Once the membrane dried, I installed the fixtures in order to temporarily use the shower while we wait for our ordered tile to arrive.  In doing this I discovered that water would come out both the shower and bath outlets when it was only supposed to be coming out of the bath outlet.  Further research into this issue led me to the conclusion that it was because I didn't use copper pipe between the valve and the bath spout.  While there is nothing magical about the material itself, 1/2" copper pipe has a larger inside diameter than 1/2" PEX.  The reduced flow through the smaller diameter PEX causes a pressure build up that ultimately raises the column of water between the valve and the shower head high enough to allow water through the shower head.  My planned solution, waiting to be implemented and tested while I wait for a couple of PEX parts to show up, is to increase the PEX diameter from 1/2" to 3/4" between the valve and bath outlet.  With the back of the wall still completely open, this should be a relatively simple and non-invasive fix while still avoiding and need to solder copper pipe.

The entire process described in this post took me one week.  I worked mostly evenings as I've been working full work weeks as a carpenter with Confluence Construction for the last five weeks.  As my hair is still long and I'm now working as a carpenter, the low-hanging-fruit of a joke is that I look like a modern-day Jesus.

Provided this plumbing fix works, the main tings left to finish the bathroom are to tile the surround, tile the floor, finish up some drywall installation, texturing, and painting, and some minor trim work.

December 30, 2015


After working a winter skiing course for NOLS in early December in the mountians of western Wyoming, I had about two days before heading to Cuba with Ava's family.  The adjustment from living in tents and snow shelters to all-inclusive resorts in the humid tropics couldn't have been more abrupt.  I'll try to keep this post in summary form as the prospect of recounting all the events and experiences we had in Cuba is far too daunting.

Rick, Nancy, Maiya, Shaun, Ava and I traveled to Cuba with Backroads on a People to People visa.  There were 20 participants in our tour group, including the six of us.  We had two amazing Spanish guides and a local Cuban guide who was employed by the state.  We spent seven days in Cuba; three near the town of Matanzas, and four in Havana.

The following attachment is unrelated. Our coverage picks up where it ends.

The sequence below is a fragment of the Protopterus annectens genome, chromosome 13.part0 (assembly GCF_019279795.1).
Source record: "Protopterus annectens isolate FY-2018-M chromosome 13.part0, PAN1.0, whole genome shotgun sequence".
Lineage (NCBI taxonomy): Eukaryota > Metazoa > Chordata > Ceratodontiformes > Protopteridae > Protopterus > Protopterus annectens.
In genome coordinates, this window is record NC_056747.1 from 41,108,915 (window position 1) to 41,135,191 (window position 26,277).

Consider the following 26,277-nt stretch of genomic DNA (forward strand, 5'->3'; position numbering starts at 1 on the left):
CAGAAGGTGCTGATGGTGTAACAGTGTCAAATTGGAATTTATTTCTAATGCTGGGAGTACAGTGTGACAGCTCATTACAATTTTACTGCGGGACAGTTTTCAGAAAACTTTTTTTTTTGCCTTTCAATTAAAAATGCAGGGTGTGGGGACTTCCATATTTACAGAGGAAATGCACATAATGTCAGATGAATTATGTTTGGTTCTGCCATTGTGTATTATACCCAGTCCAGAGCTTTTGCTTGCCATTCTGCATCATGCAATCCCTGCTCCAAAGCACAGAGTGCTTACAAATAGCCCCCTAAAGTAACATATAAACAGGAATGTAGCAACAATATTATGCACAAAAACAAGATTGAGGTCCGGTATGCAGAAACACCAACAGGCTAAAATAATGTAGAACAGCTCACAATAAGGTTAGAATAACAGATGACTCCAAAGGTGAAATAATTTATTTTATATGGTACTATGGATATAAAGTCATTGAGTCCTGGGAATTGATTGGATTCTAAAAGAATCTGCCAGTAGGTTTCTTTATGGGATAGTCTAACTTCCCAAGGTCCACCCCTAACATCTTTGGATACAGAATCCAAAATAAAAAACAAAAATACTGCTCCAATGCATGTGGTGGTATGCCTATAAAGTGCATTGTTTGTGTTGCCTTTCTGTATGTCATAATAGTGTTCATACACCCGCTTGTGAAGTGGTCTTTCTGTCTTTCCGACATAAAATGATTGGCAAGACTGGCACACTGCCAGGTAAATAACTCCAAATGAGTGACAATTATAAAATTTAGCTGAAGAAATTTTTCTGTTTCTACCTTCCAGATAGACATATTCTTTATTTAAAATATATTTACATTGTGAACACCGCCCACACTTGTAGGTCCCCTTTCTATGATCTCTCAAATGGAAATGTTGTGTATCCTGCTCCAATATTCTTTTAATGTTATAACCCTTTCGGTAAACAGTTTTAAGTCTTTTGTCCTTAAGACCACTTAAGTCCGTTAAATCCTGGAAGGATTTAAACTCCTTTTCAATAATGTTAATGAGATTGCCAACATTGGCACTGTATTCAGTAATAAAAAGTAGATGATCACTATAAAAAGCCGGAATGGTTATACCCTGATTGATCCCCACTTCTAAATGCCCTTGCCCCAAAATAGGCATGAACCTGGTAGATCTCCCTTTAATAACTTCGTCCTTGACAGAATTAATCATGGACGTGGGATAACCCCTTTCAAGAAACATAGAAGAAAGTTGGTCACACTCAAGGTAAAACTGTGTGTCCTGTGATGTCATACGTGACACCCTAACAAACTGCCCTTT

The Hollidays (sandwiched by an Elliott and a King) at the Dupont mansion, Xanadu

A requirement of our People to People visa was that we needed to spend all of our time engaging with various locals and generally learning about Cuban culture.  This made for a highly educational trip as well as giving the trip a pretty intense "go, go, go!" vibe.  The following list provides an idea of how we spent our time:

  • Visited an organic farm
  • Visited tourist attractions such as the Dupont Mansion and Hemingway's house
  • Listened to lots of live, local music, and speaking with the musicians
  • Ate at several private restaurants, many of which also served as art museums
  • Toured some limestone caves
  • Spoke with a former professional baseball player
  • Spoke with Marc Frank, an American born Cuban who writes for Reuters and Financial Times
  • Visited several art museums and spoke with artists
  • Had many great and enlightening conversations with our Cuban guide, Oscar, who encouraged us to ask any and all questions
  • Walked the streets of Havana, visiting Catholic churches and a synagogue
  • Hiked through a reforested coffee plantation
  • Visited a small town in the forest with a commune vibe
  • Etc., etc.
Rather than recount all of these experiences and more, I'll summarize my overall impressions and learnings.  I think the biggest thing I got out of this was a first-hand impression of what life in a communist/socialist country is really like.  The US media loves to demonize communism and socialism doesn't fare much better.  We always hear the negative side associated with these types of societal structures, but never the positive.  Speaking for what I observed in Cuba, it's true that people tend to have very little expendable income.  However, you don't need much expendable income when education and healthcare are free and housing and food are highly subsidized.  The education system is so good that one of Cuba's main exports is educated people (e.g., doctors).

Old Catholic church in Matanzas

Of course there are problems with this system, just as there are problems with any system, but my point here is that it is not all bad.  In some ways (education, health care, lack of xenophobia, equity), Cuba is far ahead of the US.  Other than the occasional theft, there is almost no crime.

The cars, and much of the rest of the country, seem to be stuck in the 50's.

The next major learning I'll talk about is my impression of the general state of contentment of the Cuban people.  In the news, we hear about Cubans risking their lives to escape Cuba via raft, directly implying that life in Cuba is so awful everyone wants to leave and some people are willing to risk their lives to do so.  Based on what I observed, this is the exception rather than the rule: akin to saying that everyone in the US wants to shoot up a school because there have been so many mass school shootings.  Everyone we spoke to seemed content with the system and actually had quite a bit of pride in their country, while at the same time recognizing that there is substantial room for improvement.

A sample of the somewhat morbid art that was fairly common